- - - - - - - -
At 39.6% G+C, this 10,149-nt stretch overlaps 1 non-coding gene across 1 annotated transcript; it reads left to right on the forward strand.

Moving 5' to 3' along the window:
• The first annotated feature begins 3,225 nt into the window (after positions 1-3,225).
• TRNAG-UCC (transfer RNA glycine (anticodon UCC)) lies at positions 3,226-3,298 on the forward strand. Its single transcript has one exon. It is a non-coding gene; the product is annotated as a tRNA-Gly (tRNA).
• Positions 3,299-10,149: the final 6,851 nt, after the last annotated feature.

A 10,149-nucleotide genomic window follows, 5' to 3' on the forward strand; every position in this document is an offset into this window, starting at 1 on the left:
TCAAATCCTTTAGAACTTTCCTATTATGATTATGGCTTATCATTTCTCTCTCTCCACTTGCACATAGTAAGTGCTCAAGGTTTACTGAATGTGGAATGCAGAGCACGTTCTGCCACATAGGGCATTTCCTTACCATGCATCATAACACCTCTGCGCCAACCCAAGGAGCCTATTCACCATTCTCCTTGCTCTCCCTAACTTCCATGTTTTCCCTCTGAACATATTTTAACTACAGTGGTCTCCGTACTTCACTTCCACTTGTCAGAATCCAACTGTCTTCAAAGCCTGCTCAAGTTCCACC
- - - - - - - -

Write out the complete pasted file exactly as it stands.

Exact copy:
At 39.6% G+C, this 10,149-nt stretch overlaps 1 non-coding gene across 1 annotated transcript; it reads left to right on the forward strand.

Moving 5' to 3' along the window:
• The first annotated feature begins 3,225 nt into the window (after positions 1-3,225).
• TRNAG-UCC (transfer RNA glycine (anticodon UCC)) lies at positions 3,226-3,298 on the forward strand. Its single transcript has one exon. It is a non-coding gene; the product is annotated as a tRNA-Gly (tRNA).
• Positions 3,299-10,149: the final 6,851 nt, after the last annotated feature.

A 10,149-nucleotide genomic window follows, 5' to 3' on the forward strand; every position in this document is an offset into this window, starting at 1 on the left:
TCAAATCCTTTAGAACTTTCCTATTATGATTATGGCTTATCATTTCTCTCTCTCCACTTGCACATAGTAAGTGCTCAAGGTTTACTGAATGTGGAATGCAGAGCACGTTCTGCCACATAGGGCATTTCCTTACCATGCATCATAACACCTCTGCGCCAACCCAAGGAGCCTATTCACCATTCTCCTTGCTCTCCCTAACTTCCATGTTTTCCCTCTGAACATATTTTAACTACAGTGGTCTCCGTACTTCACTTCCACTTGTCAGAATCCAACTGTCTTCAAAGCCTGCTCAAGTTCCACC